One of the “fun facts” given in my old Edinburgh University Freshers’ Guide to try and acquaint us incomers with our new home was “all Edinburgh chippies are owned by Italians”. It wasn’t true obviously, but a few post-pub fish suppers soon confirmed it was as good as. The Italian diaspora have had a big impact on Scotland, and not just in the late night fast food market. One can immediately call to mind venerable Scottish businesses like Valvona and Crolla and the impact that Scots-Italians like Eduardo Paolozzi, Daniela Nardini, Tom Conti and Sharleen Spiteri have had on our cultural life. There is definitely a story to be told about this early modern immigrant population, but A Bench on the Road doesn’t effectively do it.

Writer and director Laura Pasetti developed this script using interviews done by the University of Edinburgh with immigrant Italian women. The desire to give voice to those immigrants is clear and understandable, yet it gives rise to a style which is essentially verbatim theatre, with all the weaknesses of that form and few of the benefits. The show opens, for instance, with the testimony (in a mix of Italian and English) of several Italian women from across different generations from the late 1800s to mid 1900s. But we’re offered little more than base biography – name, place of birth, marital status, maybe a simple statement of longing or sadness. Rather than these women being fictionalised and given time and space to breathe as characters, they’re reduced to a set of facts to which is attached the common and fairly obvious set of hopes and fears of the immigrant. Their stories are as inscriptions on a headstone, or notes by a museum exhibit, not something that can flourish on stage. We never fully connect to them as individuals.

They don’t stay around long either. Each scene brings a different set of women, and more short, skin-deep testimony that commits the dramatic sin of telling not showing. One insists on stating their identity. “I am Scottish. I was born in Scotland.” Yes, I know that, and so does everyone else in the room. Show us some people thinking otherwise, show us the effect it has on you. In many scenes there are three Scottish women to act as a counterpoint to the Italians, but rarely do they exhibit palpable hostility. Such animosity as does exist is once again largely told not shown.

When we arrive at the Second World War, we hit a potentially rich dramatic vein. Italians in Scotland became personae non gratae during the War on account of Mussolini’s actions; some were deported, others were interned. Although it’s obvious that happened when you think about it, it’s still a rarely mentioned aspect of the war that makes one bristle. One woman reports that as her brothers were away fighting for the British Army, her father was being deported. Therein is a drama in its own right, a story full of tensions and injustices that seem difficult to unravel. That could have been something to really get the teeth into, but it’s gone in a blink. She reports it, and moves on. As throughout, depth is sacrificed for breadth.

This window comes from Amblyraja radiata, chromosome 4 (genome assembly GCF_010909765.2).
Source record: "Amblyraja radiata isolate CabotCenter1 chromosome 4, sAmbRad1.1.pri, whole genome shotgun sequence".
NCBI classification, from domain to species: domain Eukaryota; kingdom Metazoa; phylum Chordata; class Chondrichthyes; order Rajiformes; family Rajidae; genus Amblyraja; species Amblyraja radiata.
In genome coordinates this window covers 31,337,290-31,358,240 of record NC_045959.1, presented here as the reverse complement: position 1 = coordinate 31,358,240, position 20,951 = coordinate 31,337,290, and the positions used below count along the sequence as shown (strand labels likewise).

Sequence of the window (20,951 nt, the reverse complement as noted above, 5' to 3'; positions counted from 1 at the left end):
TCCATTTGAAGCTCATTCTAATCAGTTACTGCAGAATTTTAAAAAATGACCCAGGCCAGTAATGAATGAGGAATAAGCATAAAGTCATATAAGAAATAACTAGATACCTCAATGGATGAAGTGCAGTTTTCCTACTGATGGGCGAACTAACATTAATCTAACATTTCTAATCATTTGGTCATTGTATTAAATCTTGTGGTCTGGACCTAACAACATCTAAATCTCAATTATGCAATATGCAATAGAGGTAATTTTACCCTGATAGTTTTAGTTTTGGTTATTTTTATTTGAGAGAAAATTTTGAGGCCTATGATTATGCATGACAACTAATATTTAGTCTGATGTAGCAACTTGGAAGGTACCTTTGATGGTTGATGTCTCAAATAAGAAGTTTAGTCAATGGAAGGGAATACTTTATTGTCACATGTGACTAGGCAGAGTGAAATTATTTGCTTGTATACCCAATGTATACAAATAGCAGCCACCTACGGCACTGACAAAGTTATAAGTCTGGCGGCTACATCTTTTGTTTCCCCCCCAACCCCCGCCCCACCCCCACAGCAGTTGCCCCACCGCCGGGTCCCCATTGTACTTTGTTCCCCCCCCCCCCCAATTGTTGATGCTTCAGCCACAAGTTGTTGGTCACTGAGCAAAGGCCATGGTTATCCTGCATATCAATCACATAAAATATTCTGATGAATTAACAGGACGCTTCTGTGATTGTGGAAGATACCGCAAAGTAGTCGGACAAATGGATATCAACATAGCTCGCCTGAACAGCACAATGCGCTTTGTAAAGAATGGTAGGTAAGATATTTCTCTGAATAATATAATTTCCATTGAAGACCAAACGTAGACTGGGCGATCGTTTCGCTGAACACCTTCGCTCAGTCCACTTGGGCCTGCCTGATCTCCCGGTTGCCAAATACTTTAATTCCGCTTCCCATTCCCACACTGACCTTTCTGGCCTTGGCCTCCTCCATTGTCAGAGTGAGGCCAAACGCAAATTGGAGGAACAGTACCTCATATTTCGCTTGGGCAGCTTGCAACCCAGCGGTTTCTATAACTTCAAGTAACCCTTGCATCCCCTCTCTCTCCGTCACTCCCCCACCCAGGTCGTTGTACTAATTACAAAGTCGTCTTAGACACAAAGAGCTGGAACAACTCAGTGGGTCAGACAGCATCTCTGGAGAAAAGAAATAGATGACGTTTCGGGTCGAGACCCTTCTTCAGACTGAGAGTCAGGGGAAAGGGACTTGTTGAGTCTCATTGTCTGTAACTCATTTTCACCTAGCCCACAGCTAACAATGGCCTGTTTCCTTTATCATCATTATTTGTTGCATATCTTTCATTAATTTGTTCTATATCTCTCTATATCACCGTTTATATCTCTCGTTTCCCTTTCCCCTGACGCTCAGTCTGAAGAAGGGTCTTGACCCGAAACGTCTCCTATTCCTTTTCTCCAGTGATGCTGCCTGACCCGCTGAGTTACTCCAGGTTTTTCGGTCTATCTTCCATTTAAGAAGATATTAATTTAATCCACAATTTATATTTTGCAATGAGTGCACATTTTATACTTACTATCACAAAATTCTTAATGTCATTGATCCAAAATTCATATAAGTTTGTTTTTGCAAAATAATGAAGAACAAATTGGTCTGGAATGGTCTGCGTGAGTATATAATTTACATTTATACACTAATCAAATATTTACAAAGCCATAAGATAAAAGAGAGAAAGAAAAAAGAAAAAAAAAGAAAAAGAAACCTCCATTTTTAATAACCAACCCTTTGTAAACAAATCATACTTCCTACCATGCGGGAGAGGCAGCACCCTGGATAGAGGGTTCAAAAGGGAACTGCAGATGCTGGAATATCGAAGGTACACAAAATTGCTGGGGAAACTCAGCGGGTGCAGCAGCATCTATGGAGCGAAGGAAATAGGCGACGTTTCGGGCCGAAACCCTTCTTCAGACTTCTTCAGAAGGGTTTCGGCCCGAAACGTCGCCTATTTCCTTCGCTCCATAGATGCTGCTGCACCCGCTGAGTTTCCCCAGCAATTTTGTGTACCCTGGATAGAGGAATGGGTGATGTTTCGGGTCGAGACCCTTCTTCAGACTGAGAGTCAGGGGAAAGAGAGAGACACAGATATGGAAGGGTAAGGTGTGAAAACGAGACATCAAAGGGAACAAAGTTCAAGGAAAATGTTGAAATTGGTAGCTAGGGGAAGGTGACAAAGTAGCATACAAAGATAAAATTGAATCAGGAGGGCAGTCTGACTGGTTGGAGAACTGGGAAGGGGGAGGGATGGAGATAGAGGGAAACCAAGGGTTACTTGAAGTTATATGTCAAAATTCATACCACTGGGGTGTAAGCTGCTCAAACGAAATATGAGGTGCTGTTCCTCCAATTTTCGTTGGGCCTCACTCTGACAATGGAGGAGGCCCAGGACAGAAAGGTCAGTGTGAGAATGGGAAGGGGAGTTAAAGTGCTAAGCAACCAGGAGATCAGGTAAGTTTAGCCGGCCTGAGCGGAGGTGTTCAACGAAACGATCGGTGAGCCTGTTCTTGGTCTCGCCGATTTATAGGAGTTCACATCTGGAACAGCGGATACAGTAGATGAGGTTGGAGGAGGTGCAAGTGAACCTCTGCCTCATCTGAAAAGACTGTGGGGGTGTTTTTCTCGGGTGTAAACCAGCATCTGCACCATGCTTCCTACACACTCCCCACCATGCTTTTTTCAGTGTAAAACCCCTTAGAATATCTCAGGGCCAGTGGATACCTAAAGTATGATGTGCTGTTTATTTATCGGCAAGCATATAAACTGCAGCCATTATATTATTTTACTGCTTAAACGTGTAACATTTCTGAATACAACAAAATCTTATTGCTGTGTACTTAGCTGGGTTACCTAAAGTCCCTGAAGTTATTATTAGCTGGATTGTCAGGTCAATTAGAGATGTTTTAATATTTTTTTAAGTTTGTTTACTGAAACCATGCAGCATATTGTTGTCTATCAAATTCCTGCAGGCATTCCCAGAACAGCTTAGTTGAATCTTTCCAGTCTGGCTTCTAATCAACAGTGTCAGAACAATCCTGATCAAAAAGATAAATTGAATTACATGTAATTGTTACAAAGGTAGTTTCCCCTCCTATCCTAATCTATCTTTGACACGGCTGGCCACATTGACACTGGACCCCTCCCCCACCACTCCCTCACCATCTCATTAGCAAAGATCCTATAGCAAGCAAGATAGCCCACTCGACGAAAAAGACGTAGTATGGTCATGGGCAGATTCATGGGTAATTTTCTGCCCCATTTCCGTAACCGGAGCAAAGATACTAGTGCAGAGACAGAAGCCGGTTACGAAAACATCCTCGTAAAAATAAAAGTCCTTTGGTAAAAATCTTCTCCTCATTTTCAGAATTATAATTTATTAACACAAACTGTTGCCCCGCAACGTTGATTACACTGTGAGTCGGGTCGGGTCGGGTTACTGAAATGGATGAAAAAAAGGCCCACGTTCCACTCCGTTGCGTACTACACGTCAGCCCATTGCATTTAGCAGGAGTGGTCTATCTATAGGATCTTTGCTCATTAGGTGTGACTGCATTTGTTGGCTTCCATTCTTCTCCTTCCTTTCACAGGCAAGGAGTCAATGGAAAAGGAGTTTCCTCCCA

It also draws attention to the absence of men on stage and the motivation behind it. If this is an immigrants’ tale, why the focus on female immigrants? A wider story could have been told including men, especially in scenes where they are being separated from their families in wartime. Yet if the intention is to foreground a female perspective, why does that not come across more strongly? Aside from some depictions of motherhood, there’s nothing here that represents that distinctively female experience. Most of what is conveyed – separation, loss, fear, hatred – is universal. As it stands, the all-female approach seems arbitrary. We’re not taken deep enough into the characters to indicate why they are the ones chosen to tell this particular story.

It is a shame to have such potentially rewarding subject matter told in such a fleeting and superficial style, since there are some very good performances from the cast of six, particularly Helen Cuinn and Vanda De Luca. There’s some gorgeous folk singing, accompanied by accordionist, Caroline Anderson Hussey, and the direction is very good. In particular, the sinking of a ship full of deported Italians is choreographed beautifully for full emotive effect, with a set of rosary beads doubling as an anchor as the ship goes down.

To its credit, A Bench on the Road does draw attention to an immigrant population that have become such a part of Scotland that, by contrast with more recent groups, they go largely unnoticed. In fact, the play’s success and its downfall is that it makes one want to understand the Scots-Italian perspective in much more depth than is ever offered here.